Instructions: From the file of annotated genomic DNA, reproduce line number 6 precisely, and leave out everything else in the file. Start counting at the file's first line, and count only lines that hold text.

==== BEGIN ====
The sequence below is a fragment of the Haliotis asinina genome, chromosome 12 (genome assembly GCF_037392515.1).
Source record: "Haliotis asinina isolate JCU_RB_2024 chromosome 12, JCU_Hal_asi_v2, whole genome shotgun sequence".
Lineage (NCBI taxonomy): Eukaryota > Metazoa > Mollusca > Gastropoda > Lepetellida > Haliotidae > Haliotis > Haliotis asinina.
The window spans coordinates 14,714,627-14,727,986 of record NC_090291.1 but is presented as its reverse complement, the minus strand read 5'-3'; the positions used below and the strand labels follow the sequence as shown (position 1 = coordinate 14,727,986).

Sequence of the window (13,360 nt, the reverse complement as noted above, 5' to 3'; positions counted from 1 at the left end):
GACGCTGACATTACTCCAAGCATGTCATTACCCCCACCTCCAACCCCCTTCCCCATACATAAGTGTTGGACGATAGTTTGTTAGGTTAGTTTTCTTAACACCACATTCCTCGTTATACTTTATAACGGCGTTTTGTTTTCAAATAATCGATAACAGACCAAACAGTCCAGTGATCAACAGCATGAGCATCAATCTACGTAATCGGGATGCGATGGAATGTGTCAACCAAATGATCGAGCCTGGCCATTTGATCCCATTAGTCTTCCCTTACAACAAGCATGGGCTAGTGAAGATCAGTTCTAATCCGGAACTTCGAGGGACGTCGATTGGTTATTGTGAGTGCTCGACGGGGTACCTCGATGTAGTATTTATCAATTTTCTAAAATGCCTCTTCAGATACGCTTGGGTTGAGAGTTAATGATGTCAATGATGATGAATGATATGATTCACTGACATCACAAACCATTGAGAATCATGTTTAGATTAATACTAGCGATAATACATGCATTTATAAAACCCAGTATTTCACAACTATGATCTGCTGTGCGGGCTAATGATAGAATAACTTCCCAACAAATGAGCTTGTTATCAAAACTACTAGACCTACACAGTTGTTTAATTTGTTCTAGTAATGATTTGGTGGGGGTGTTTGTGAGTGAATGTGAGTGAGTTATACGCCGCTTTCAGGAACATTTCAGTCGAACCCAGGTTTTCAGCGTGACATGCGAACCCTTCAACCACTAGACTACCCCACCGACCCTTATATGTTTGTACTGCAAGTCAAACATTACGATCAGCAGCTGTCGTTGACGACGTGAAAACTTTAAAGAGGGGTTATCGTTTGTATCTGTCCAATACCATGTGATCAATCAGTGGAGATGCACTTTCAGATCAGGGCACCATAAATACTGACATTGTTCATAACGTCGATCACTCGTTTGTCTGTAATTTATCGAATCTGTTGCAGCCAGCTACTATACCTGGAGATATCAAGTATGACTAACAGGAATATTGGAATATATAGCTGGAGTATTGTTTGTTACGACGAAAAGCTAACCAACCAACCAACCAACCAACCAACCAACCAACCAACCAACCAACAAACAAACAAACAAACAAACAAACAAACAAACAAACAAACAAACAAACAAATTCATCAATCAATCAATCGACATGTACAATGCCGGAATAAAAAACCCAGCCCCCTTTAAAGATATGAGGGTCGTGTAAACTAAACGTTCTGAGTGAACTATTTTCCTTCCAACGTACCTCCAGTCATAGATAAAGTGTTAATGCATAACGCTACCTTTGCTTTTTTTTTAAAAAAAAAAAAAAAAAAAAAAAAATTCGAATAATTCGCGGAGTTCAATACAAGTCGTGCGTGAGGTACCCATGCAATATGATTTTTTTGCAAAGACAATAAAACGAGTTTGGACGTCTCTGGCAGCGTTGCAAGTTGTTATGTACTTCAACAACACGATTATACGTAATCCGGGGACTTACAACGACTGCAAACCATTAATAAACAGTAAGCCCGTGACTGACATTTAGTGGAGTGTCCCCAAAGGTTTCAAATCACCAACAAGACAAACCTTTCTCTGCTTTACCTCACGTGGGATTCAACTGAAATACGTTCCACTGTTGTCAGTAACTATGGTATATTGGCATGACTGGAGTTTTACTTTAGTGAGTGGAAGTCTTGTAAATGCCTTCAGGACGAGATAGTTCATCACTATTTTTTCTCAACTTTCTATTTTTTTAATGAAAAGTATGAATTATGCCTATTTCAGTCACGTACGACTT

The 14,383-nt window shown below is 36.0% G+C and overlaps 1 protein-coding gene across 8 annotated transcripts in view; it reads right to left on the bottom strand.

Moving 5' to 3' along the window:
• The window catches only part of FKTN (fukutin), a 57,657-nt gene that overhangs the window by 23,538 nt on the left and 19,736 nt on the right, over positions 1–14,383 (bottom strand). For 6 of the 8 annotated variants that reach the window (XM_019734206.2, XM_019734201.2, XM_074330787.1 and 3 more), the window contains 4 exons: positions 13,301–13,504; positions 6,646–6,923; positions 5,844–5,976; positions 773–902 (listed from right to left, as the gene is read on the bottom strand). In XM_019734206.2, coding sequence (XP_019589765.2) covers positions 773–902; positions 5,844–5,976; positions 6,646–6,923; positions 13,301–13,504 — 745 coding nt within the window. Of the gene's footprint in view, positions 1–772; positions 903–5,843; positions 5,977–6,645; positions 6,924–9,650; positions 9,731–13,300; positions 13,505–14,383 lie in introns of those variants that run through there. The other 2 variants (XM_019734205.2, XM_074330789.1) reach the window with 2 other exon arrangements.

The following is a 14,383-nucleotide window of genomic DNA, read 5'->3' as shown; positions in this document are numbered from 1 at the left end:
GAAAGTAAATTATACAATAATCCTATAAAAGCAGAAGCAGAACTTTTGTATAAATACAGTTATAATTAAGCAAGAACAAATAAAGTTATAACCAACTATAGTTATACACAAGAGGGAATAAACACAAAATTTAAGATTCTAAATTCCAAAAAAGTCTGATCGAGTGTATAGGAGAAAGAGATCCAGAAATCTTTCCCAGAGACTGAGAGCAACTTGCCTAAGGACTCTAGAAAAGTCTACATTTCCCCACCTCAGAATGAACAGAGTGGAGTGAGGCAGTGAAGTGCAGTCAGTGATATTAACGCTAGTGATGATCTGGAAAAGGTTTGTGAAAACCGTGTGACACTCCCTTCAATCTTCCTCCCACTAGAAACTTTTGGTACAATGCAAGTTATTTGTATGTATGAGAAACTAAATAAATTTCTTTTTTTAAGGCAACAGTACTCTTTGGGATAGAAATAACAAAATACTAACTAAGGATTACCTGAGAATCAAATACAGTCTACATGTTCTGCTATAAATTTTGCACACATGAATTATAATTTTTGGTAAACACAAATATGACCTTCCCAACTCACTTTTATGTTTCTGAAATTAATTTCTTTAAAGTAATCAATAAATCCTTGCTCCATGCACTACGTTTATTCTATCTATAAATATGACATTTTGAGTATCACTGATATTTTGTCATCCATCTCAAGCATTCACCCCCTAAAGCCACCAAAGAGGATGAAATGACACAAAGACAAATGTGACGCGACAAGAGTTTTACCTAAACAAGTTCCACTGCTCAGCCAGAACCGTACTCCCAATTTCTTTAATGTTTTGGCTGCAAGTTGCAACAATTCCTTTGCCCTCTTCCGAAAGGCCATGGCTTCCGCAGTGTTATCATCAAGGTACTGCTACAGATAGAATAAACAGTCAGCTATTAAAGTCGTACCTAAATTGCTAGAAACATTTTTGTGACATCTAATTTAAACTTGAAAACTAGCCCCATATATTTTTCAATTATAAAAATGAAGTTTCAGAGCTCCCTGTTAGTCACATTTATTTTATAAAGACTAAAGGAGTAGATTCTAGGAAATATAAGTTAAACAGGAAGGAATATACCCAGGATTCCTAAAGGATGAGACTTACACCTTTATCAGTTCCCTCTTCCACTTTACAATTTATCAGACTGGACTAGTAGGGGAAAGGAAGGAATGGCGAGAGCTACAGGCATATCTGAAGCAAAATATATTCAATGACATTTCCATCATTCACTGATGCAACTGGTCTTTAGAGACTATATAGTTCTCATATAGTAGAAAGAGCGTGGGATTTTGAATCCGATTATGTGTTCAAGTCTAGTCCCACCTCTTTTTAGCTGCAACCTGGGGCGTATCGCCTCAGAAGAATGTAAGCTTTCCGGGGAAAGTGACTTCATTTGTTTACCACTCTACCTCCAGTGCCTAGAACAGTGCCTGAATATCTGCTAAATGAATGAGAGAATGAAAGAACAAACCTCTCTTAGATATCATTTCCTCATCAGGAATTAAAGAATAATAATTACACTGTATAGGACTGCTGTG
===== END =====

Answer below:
GACGCTGACATTACTCCAAGCATGTCATTACCCCCACCTCCAACCCCCTTCCCCATACATAAGTGTTGGACGATAGTTTGTTAGGTTAGTTTTCTTAACACCACATTCCTCGTTATACTTTATAACGGCGTTTTGTTTTCAAATAATCGATAACAGACCAAACAGTCCAGTGATCAACAGCATGAGCATCAATCTACGTAATCGGGATGCGATGGAATGTGTCAACCAAATGATCGAGCCTGGCCATTTGATCCCATTAGTCTTCCCTTACAACAAGCATGGGCTAGTGAAGATCAGTTCTAATCCGGAACTTCGAGGGACGTCGATTGGTTATTGTGAGTGCTCGACGGGGTACCTCGATGTAGTATTTATCAATTTTCTAAAATGCCTCTTCAGATACGCTTGGGTTGAGAGTTAATGATGTCAATGATGATGAATGATATGATTCACTGACATCACAAACCATTGAGAATCATGTTTAGATTAATACTAGCGATAATACATGCATTTATAAAACCCAGTATTTCACAACTATGATCTGCTGTGCGGGCTAATGATAGAATAACTTCCCAACAAATGAGCTTGTTATCAAAACTACTAGACCTACACAGTTGTTTAATTTGTTCTAGTAATGATTTGGTGGGGGTGTTTGTGAGTGAATGTGAGTGAGTTATACGCCGCTTTCAGGAACATTTCAGTCGAACCCAGGTTTTCAGCGTGACATGCGAACCCTTCAACCACTAGACTACCCCACCGACCCTTATATGTTTGTACTGCAAGTCAAACATTACGATCAGCAGCTGTCGTTGACGACGTGAAAACTTTAAAGAGGGGTTATCGTTTGTATCTGTCCAATACCATGTGATCAATCAGTGGAGATGCACTTTCAGATCAGGGCACCATAAATACTGACATTGTTCATAACGTCGATCACTCGTTTGTCTGTAATTTATCGAATCTGTTGCAGCCAGCTACTATACCTGGAGATATCAAGTATGACTAACAGGAATATTGGAATATATAGCTGGAGTATTGTTTGTTACGACGAAAAGCTAACCAACCAACCAACCAACCAACCAACCAACCAACCAACCAACCAACAAACAAACAAACAAACAAACAAACAAACAAACAAACAAACAAACAAACAAATTCATCAATCAATCAATCGACATGTACAATGCCGGAATAAAAAACCCAGCCCCCTTTAAAGATATGAGGGTCGTGTAAACTAAACGTTCTGAGTGAACTATTTTCCTTCCAACGTACCTCCAGTCATAGATAAAGTGTTAATGCATAACGCTACCTTTGCTTTTTTTTTAAAAAAAAAAAAAAAAAAAAAAAAATTCGAATAATTCGCGGAGTTCAATACAAGTCGTGCGTGAGGTACCCATGCAATATGATTTTTTTGCAAAGACAATAAAACGAGTTTGGACGTCTCTGGCAGCGTTGCAAGTTGTTATGTACTTCAACAACACGATTATACGTAATCCGGGGACTTACAACGACTGCAAACCATTAATAAACAGTAAGCCCGTGACTGACATTTAGTGGAGTGTCCCCAAAGGTTTCAAATCACCAACAAGACAAACCTTTCTCTGCTTTACCTCACGTGGGATTCAACTGAAATACGTTCCACTGTTGTCAGTAACTATGGTATATTGGCATGACTGGAGTTTTACTTTAGTGAGTGGAAGTCTTGTAAATGCCTTCAGGACGAGATAGTTCATCACTATTTTTTCTCAACTTTCTATTTTTTTAATGAAAAGTATGAATTATGCCTATTTCAGTCACGTACGACTT